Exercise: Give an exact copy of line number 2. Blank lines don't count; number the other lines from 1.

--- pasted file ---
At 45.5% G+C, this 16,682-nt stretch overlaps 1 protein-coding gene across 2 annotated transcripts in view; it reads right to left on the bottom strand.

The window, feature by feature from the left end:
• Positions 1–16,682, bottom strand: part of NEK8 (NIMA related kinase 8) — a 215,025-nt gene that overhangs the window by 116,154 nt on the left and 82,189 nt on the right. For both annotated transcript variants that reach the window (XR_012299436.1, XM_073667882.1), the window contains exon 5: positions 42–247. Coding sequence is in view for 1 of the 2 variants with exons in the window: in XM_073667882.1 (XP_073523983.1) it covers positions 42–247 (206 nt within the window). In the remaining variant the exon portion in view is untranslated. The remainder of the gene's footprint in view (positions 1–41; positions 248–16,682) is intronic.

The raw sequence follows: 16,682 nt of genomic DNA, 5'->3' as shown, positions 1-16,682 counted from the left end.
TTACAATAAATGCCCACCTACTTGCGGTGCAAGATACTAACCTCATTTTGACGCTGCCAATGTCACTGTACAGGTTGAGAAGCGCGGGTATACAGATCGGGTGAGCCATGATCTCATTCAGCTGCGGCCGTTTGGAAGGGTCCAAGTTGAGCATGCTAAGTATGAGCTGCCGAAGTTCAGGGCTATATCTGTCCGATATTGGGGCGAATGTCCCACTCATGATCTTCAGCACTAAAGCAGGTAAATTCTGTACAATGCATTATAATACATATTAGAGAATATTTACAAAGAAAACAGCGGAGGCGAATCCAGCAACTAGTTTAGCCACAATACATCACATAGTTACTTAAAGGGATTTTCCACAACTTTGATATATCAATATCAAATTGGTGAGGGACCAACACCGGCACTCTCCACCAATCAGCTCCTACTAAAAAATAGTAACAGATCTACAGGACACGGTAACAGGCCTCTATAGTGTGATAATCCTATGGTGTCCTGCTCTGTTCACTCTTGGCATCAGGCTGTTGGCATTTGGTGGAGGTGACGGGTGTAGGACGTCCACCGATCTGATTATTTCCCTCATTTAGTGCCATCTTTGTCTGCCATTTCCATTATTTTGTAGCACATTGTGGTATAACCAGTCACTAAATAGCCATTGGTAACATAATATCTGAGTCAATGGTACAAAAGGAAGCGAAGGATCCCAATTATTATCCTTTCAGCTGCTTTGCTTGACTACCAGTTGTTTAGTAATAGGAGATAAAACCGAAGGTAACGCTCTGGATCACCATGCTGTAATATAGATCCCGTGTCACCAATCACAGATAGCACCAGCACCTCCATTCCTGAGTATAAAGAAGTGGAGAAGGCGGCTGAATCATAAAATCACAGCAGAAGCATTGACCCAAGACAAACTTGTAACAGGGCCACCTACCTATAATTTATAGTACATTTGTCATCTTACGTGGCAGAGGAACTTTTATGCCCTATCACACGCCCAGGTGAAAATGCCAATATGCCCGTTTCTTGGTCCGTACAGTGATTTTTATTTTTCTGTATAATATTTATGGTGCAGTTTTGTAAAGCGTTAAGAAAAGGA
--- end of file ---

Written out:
The window, feature by feature from the left end: